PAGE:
The pressures and contradictions that young people now face when they take their examinations have indeed become ‘irreconcilable’ and ‘unsustainable’ – as Russell Hobby of the National Association of Headteachers told The Guardian (21/08/13).
The education system is now increasingly like trying to run up a downwards escalator where you have to work harder and harder simply to stand still.
Also, facing an uncertain future, those youngsters that can, will want to focus on qualifications identified as ‘high status’ by governments and top universities –while schools, worried about the next Ofsted visit will always encourage them to do so, including entering them early, or for more than one exam board.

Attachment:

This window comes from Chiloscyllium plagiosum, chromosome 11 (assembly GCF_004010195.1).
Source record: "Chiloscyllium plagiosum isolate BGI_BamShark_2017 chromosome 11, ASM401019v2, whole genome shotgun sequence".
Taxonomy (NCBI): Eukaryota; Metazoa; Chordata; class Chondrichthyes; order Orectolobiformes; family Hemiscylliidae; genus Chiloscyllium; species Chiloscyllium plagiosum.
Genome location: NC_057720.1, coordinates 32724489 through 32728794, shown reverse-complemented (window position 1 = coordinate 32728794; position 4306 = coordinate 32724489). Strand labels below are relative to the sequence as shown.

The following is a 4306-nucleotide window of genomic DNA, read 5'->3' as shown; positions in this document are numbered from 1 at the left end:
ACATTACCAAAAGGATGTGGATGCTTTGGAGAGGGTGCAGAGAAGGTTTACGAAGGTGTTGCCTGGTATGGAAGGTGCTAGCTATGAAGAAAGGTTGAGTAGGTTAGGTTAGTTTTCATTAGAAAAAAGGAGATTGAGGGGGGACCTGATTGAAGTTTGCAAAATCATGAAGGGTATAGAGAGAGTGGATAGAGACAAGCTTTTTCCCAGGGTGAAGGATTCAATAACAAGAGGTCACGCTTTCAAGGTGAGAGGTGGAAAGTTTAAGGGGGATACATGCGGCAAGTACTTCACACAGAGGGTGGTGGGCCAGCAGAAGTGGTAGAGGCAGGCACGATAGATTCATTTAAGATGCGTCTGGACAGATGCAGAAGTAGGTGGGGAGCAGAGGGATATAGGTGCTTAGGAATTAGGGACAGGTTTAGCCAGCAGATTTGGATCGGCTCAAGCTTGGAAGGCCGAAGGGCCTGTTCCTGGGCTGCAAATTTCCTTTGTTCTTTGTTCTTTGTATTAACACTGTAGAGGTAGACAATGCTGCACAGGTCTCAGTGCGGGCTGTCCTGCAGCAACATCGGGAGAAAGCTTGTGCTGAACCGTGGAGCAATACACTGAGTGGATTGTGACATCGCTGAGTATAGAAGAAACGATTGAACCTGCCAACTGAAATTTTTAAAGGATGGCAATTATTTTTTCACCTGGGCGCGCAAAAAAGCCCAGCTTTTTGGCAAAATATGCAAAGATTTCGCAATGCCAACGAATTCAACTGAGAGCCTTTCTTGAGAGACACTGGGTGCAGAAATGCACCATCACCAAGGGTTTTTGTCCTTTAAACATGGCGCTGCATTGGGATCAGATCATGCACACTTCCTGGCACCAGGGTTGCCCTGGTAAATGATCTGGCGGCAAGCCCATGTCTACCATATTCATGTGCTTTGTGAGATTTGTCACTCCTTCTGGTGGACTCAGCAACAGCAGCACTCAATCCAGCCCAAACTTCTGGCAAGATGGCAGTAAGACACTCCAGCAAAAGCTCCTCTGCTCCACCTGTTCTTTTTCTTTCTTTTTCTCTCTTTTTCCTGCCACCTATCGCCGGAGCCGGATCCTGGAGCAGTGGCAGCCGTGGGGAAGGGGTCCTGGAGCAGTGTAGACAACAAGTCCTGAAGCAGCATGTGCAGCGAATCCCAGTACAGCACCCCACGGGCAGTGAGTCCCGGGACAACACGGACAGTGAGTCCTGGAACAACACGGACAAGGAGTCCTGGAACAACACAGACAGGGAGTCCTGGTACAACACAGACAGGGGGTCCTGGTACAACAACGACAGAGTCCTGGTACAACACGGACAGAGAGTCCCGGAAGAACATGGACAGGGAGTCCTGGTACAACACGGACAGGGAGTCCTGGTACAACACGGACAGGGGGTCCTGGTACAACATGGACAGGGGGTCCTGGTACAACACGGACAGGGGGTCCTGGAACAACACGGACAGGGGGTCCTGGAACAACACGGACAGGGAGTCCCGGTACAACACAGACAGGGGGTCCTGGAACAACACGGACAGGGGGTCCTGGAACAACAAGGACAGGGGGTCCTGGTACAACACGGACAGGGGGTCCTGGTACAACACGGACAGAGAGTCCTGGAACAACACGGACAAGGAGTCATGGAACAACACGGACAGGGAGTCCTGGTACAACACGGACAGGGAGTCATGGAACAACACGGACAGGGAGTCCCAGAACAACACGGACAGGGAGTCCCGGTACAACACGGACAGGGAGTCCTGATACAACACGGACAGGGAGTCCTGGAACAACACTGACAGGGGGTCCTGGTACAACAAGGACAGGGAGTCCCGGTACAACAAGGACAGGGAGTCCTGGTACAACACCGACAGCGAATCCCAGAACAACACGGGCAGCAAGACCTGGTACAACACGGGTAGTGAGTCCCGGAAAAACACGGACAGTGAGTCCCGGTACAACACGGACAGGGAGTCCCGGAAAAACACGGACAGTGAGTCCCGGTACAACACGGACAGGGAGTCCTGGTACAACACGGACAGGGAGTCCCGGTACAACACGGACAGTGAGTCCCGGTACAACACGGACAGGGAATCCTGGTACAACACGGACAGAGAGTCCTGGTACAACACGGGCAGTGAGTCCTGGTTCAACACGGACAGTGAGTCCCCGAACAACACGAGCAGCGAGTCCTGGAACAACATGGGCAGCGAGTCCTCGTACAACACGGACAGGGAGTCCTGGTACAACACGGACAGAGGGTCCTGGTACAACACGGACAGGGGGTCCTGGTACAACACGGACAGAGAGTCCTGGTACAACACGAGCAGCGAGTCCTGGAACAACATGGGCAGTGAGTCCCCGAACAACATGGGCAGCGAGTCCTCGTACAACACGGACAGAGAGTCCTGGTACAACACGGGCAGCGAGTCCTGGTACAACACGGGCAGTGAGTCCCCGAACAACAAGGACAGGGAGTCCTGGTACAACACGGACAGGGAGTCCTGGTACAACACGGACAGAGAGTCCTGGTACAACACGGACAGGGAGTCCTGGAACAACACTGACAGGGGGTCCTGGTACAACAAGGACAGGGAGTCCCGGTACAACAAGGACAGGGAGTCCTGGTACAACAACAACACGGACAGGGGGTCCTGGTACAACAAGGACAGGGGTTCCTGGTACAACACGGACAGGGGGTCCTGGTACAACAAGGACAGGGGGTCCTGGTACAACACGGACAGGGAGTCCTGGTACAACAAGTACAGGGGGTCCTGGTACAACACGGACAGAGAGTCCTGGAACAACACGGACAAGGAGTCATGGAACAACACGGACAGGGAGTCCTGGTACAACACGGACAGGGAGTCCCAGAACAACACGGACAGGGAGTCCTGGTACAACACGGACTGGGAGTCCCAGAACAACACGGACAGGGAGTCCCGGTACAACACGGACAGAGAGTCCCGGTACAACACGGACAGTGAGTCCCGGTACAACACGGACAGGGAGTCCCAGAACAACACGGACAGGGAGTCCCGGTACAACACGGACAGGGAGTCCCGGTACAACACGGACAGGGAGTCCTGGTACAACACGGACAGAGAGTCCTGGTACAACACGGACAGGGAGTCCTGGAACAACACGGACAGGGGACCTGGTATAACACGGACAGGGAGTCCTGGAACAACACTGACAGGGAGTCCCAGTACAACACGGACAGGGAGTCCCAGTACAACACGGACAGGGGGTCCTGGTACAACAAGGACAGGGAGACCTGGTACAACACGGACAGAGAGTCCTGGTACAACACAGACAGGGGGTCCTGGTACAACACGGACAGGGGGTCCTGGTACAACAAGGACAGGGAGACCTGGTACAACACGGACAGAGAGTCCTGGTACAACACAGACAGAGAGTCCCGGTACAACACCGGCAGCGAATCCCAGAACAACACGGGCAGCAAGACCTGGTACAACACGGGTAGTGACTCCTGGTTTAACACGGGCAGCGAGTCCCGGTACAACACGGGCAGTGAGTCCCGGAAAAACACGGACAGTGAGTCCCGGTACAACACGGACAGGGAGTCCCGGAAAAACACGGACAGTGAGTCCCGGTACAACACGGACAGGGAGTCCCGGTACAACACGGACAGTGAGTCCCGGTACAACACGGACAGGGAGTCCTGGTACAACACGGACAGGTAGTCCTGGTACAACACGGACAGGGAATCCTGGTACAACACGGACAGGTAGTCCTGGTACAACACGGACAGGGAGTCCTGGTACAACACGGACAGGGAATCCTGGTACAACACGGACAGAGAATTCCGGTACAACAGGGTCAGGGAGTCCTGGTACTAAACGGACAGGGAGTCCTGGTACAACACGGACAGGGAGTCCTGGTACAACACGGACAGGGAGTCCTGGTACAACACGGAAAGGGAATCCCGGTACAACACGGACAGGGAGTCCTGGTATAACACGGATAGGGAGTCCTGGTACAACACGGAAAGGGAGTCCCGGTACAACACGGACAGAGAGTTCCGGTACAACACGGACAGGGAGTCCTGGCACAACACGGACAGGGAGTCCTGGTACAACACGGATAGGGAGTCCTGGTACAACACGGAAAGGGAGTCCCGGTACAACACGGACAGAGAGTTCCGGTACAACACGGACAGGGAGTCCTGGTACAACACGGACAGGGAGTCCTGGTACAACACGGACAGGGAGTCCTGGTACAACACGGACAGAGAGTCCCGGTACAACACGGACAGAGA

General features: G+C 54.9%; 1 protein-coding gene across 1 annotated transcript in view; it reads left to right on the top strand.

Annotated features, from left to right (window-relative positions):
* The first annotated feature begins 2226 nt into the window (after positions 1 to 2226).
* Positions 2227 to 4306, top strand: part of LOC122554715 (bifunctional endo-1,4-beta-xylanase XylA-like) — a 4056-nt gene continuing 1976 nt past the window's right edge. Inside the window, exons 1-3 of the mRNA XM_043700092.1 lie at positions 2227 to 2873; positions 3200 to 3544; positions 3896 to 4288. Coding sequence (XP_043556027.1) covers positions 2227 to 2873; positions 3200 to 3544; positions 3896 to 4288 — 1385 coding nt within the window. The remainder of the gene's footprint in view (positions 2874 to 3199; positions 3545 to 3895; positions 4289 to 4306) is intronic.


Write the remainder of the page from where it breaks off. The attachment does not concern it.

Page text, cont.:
As a result, ‘tougher’ GCSEs (and ‘tougher’ A-levels for that matter) can only be made ‘tougher still’ — regardless of whether the standard of work by students continues to rise – so as to ensure high status qualifications remain just that.
Rather than looking for ‘stability’ by entering students for’ international’ tests; the qualification system can only be reformed by stopping the escalator itself. Why put youngsters through the current GCSE ordeal, when most will remain in full-time education anyway? Why not a general diploma at 18, which all can aspire to and which provides both a mandatory entitlement while allowing specialisation as students get older?
With the examination system in danger of being in permanent crisis, there couldn’t be a better opportunity.